MELLODY HOBSON: I think there are three things he can do. I think, one, I’d start off by saying I think the intention is there. So I don’t think this is one of these things where there’s a line in the sand and it’s an “us or them” kind of mindset. I think there’s some frustration that I have sensed from people that I’ve talked to inside the White House about the business community and some very genuine questions that have been asked of me.

You know, what are people saying? What do you think, et cetera? Which I appreciate.

NINA EASTON: And what are they saying?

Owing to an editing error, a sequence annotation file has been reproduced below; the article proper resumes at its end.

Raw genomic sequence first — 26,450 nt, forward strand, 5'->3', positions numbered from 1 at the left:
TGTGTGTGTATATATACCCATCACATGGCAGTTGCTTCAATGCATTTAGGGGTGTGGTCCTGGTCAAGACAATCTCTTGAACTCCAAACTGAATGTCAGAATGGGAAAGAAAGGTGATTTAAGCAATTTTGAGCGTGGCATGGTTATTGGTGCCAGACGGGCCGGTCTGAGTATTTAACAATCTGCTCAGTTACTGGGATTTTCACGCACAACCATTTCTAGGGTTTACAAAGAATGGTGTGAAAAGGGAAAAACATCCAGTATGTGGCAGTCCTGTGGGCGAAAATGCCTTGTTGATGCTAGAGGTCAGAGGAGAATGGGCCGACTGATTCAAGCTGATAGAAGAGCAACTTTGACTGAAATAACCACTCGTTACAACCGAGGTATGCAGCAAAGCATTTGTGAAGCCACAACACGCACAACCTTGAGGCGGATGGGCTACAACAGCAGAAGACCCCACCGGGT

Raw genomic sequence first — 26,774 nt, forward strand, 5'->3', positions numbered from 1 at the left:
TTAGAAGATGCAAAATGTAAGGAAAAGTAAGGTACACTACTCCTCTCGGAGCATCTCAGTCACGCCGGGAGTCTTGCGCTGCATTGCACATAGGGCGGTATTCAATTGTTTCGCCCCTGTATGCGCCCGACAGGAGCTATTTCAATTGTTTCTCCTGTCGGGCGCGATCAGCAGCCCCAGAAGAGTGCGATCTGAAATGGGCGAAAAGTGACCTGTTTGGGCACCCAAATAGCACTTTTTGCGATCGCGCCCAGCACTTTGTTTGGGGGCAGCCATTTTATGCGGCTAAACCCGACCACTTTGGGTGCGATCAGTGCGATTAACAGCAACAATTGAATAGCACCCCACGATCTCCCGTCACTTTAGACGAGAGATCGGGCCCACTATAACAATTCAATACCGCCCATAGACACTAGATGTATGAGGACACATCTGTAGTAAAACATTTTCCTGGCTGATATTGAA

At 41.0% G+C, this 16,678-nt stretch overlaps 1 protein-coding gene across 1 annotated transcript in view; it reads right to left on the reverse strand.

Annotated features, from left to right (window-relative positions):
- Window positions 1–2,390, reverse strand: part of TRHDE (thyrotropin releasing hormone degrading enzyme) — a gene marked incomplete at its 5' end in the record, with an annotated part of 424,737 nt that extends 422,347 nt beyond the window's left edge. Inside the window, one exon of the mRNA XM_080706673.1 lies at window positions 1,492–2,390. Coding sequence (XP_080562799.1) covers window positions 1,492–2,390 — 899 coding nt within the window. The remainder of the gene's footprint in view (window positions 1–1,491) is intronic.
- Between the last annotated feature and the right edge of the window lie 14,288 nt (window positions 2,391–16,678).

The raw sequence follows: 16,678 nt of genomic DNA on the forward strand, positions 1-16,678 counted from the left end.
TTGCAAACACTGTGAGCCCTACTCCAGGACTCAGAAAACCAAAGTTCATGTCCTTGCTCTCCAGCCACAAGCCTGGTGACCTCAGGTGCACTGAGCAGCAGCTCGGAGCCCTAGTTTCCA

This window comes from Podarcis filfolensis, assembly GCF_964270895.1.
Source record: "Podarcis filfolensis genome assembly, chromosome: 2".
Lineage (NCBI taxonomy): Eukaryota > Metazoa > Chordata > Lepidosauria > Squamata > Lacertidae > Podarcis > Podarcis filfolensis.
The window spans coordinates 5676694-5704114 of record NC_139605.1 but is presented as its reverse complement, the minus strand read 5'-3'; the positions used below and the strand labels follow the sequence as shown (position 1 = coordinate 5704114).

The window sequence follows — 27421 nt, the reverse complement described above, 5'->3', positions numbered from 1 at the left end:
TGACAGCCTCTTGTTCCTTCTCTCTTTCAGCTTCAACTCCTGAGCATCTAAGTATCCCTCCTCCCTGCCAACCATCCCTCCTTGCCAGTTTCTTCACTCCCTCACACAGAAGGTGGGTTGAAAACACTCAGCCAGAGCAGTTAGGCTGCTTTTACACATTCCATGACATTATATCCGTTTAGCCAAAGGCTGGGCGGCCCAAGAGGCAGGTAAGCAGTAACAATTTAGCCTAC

MELLODY HOBSON: Well, I think that what I have said is that, one, I think that everyone doesn’t feel that they have been — that there’s been enough outreach. Let me put it that way. So that in some ways, the president needs to go retail again, and retail with CEOs. Because I think that what they realize — and both sides realize — they’re in this together and they need each other. You can’t draw lines in the sand. This isn’t my way or the highway. Because in order to have a thriving economy, the business community must feel heard and that they have the opportunity to grow their businesses. And in order to have a functioning political system, we need a thriving economy. So this is a chicken and the egg situation.